Is it dangerous to claim that parents have no power at all (other than genetic) to shape their child's personality, intelligence, or the way he or she behaves outside the family home? More to the point, is this claim false? Was I wrong when I proposed that parents' power to do these things by environmental means is zero, nada, zilch?
A confession: When I first made this proposal ten years ago, I didn't fully believe it myself. I took an extreme position, the null hypothesis of zero parental influence, for the sake of scientific clarity. Making myself an easy target, I invited the establishment — research psychologists in the academic world — to shoot me down. I didn't think it would be all that difficult for them to do so. It was clear by then that there weren't any big effects of parenting, but I thought there must be modest effects that I would ultimately have to acknowledge.
The establishment's failure to shoot me down has been nothing short of astonishing. One developmental psychologist even admitted, one year ago on this very website, that researchers hadn't yet found proof that "parents do shape their children," but she was still convinced that they will eventually find it, if they just keep searching long enough.
Her comrades in arms have been less forthright. "There are dozens of studies that show the influence of parents on children!" they kept saying, but then they'd somehow forget to name them — perhaps because these studies were among the ones I had already demolished (by showing that they lacked the necessary controls or the proper statistical analyses). Or they'd claim to have newer research that provided an airtight case for parental influence, but again there was a catch: the work had never been published in a peer-reviewed journal. When I investigated, I could find no evidence that the research in question had actually been done or, if done, that it had produced the results that were claimed for it. At most, it appeared to consist of preliminary work, with too little data to be meaningful (or publishable).
Vaporware, I call it. Some of the vaporware has achieved mythic status. You may have heard of Stephen Suomi's experiment with nervous baby monkeys, supposedly showing that those reared by "nurturant" adoptive monkey mothers turn into calm, socially confident adults. Or of Jerome Kagan's research with nervous baby humans, supposedly showing that those reared by "overprotective" (that is, nurturant) human mothers are more likely to remain fearful.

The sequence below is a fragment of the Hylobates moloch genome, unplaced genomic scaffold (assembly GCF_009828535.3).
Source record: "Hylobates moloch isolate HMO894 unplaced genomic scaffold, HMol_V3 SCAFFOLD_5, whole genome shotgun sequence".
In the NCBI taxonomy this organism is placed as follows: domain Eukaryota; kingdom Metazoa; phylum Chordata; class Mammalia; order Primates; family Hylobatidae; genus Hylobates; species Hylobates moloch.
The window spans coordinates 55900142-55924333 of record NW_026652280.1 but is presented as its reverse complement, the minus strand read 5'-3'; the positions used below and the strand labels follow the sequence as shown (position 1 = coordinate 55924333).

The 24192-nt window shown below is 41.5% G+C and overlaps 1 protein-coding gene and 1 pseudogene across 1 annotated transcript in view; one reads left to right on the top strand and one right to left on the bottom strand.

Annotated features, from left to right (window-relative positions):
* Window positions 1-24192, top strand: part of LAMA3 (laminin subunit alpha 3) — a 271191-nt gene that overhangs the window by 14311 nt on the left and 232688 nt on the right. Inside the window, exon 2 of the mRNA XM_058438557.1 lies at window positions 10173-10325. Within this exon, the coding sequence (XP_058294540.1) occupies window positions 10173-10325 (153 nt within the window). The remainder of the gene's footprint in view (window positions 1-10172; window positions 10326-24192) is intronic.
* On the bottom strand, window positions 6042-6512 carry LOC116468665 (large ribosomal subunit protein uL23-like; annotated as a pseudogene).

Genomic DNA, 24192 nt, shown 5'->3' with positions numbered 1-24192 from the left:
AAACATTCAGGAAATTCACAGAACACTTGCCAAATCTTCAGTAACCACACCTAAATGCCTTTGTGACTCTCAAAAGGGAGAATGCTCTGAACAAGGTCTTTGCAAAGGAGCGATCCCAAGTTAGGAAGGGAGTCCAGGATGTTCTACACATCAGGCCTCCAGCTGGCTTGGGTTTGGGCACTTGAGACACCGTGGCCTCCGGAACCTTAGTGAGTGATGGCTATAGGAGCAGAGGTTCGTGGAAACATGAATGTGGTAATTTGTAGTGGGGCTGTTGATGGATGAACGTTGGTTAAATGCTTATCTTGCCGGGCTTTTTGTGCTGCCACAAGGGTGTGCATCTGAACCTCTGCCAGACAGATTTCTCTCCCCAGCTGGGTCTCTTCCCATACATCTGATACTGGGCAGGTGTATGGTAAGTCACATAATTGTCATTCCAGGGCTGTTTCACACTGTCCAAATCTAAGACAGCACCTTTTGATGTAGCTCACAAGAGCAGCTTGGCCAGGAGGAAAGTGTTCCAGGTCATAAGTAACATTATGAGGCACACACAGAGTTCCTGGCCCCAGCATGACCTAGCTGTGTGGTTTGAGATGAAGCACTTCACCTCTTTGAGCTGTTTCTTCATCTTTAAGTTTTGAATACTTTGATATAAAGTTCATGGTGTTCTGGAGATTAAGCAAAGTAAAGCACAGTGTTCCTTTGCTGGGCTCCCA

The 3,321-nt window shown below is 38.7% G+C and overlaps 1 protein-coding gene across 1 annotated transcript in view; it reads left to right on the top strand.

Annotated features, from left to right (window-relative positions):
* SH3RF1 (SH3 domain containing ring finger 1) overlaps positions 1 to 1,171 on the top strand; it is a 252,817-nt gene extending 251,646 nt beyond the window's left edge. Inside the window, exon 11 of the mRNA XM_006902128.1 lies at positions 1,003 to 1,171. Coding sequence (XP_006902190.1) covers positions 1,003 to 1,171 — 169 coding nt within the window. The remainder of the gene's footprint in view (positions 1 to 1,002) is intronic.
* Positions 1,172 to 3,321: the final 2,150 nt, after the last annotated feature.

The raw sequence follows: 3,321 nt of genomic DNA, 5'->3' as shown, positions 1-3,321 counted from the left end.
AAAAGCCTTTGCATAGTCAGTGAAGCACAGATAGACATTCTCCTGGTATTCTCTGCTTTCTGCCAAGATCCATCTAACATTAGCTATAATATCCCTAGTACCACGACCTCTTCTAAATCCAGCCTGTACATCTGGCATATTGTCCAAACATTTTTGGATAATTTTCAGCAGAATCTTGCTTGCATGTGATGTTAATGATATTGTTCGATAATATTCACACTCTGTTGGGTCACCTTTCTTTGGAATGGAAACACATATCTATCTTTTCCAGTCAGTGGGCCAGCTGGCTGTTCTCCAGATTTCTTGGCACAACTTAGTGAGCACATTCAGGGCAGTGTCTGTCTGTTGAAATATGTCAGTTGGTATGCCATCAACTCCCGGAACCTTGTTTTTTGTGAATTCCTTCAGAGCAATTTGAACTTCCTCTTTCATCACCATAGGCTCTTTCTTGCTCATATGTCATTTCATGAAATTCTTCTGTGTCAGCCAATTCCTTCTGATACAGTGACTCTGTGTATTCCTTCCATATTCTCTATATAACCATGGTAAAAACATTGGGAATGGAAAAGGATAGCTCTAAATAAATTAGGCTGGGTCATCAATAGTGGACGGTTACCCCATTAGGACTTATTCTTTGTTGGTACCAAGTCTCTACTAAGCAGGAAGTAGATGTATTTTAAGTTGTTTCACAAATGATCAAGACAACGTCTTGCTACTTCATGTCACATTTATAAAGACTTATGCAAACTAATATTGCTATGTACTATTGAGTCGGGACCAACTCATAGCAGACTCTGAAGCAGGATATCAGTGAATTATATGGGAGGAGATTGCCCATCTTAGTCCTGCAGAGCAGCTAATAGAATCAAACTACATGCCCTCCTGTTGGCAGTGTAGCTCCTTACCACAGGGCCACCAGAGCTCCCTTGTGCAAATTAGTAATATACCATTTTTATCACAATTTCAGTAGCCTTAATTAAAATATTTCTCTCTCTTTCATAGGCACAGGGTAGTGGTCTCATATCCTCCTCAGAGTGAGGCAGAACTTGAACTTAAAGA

Researchers like these might well see my ideas as dangerous. But is the notion of zero parental influence dangerous in any other sense? So it is alleged. Here's what Frank Farley, former president of the American Psychological Association, told a journalist in 1998:
[Harris's] thesis is absurd on its face, but consider what might happen if parents believe this stuff! Will it free some to mistreat their kids, since "it doesn't matter"? Will it tell parents who are tired after a long day that they needn't bother even paying any attention to their kid since "it doesn't matter"?
Farley seems to be saying that the only reason parents are nice to their children is because they think it will make the children turn out better! And that if parents believed that they had no influence at all on how their kids turn out, they are likely to abuse or neglect them.
Which, it seems to me, is absurd on its face. Most chimpanzee mothers are nice to their babies and take good care of them. Do chimpanzees think they're going to influence how their offspring turn out? Doesn't Frank Farley know anything at all about evolutionary biology and evolutionary psychology?
My idea is viewed as dangerous by the powers that be, but I don't think it's dangerous at all. On the contrary: if people accepted it, it would be a breath of fresh air. Family life, for parents and children alike, would improve. Look what's happening now as a result of the faith, obligatory in our culture, in the power of parents to mold their children's fragile psyches. Parents are exhausting themselves in their efforts to meet their children's every demand, not realizing that evolution designed offspring — nonhuman animals as well as humans — to demand more than they really need. Family life has become phony, because parents are convinced that children need constant reassurances of their love, so if they don't happen to feel very loving at a particular time or towards a particular child, they fake it. Praise is delivered by the bushel, which devalues its worth. Children have become the masters of the home.
And what has all this sacrifice and effort on the part of parents bought them? Zilch. There are no indications that children today are happier, more self-confident, less aggressive, or in better mental health than they were sixty years ago, when I was a child — when homes were run by and for adults, when physical punishment was used routinely, when fathers were generally unavailable, when praise was a rare and precious commodity, and when explicit expressions of parental love were reserved for the deathbed.
Is my idea dangerous? I've never condoned child abuse or neglect; I've never believed that parents don't matter. The relationship between a parent and a child is an important one, but it's important in the same way as the relationship between married partners. A good relationship is one in which each party cares about the other and derives happiness from making the other happy. A good relationship is not one in which one party's central goal is to modify the other's personality.
I think what's really dangerous — perhaps a better word is tragic — is the establishment's idea of the all-powerful, and hence all-blamable, parent.